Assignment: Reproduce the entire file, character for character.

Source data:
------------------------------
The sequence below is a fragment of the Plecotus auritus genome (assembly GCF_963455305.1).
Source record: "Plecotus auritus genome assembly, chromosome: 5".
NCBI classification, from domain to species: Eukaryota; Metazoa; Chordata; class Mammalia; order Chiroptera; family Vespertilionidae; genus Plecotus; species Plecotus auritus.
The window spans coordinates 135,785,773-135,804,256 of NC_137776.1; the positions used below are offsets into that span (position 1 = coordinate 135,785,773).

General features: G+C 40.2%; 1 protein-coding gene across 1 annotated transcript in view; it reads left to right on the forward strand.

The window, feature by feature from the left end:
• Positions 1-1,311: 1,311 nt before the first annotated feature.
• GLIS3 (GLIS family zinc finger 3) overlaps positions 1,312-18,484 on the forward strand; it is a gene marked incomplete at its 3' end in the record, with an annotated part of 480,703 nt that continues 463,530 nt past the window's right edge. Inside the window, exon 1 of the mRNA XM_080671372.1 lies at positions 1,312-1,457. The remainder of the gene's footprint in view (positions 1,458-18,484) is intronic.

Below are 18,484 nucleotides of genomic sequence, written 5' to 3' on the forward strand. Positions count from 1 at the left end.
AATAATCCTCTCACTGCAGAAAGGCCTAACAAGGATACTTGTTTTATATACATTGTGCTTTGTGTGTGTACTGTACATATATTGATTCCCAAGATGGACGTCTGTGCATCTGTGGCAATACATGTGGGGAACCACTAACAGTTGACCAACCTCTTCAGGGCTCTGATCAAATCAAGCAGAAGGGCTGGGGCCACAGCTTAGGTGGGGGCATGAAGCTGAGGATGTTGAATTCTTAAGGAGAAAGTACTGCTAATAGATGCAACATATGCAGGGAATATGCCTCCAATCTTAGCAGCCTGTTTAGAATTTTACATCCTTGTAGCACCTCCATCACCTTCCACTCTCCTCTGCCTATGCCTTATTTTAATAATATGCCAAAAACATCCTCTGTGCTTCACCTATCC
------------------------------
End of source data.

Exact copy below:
The sequence below is a fragment of the Plecotus auritus genome (assembly GCF_963455305.1).
Source record: "Plecotus auritus genome assembly, chromosome: 5".
NCBI classification, from domain to species: Eukaryota; Metazoa; Chordata; class Mammalia; order Chiroptera; family Vespertilionidae; genus Plecotus; species Plecotus auritus.
The window spans coordinates 135,785,773-135,804,256 of NC_137776.1; the positions used below are offsets into that span (position 1 = coordinate 135,785,773).

General features: G+C 40.2%; 1 protein-coding gene across 1 annotated transcript in view; it reads left to right on the forward strand.

The window, feature by feature from the left end:
• Positions 1-1,311: 1,311 nt before the first annotated feature.
• GLIS3 (GLIS family zinc finger 3) overlaps positions 1,312-18,484 on the forward strand; it is a gene marked incomplete at its 3' end in the record, with an annotated part of 480,703 nt that continues 463,530 nt past the window's right edge. Inside the window, exon 1 of the mRNA XM_080671372.1 lies at positions 1,312-1,457. The remainder of the gene's footprint in view (positions 1,458-18,484) is intronic.

Below are 18,484 nucleotides of genomic sequence, written 5' to 3' on the forward strand. Positions count from 1 at the left end.
AATAATCCTCTCACTGCAGAAAGGCCTAACAAGGATACTTGTTTTATATACATTGTGCTTTGTGTGTGTACTGTACATATATTGATTCCCAAGATGGACGTCTGTGCATCTGTGGCAATACATGTGGGGAACCACTAACAGTTGACCAACCTCTTCAGGGCTCTGATCAAATCAAGCAGAAGGGCTGGGGCCACAGCTTAGGTGGGGGCATGAAGCTGAGGATGTTGAATTCTTAAGGAGAAAGTACTGCTAATAGATGCAACATATGCAGGGAATATGCCTCCAATCTTAGCAGCCTGTTTAGAATTTTACATCCTTGTAGCACCTCCATCACCTTCCACTCTCCTCTGCCTATGCCTTATTTTAATAATATGCCAAAAACATCCTCTGTGCTTCACCTATCC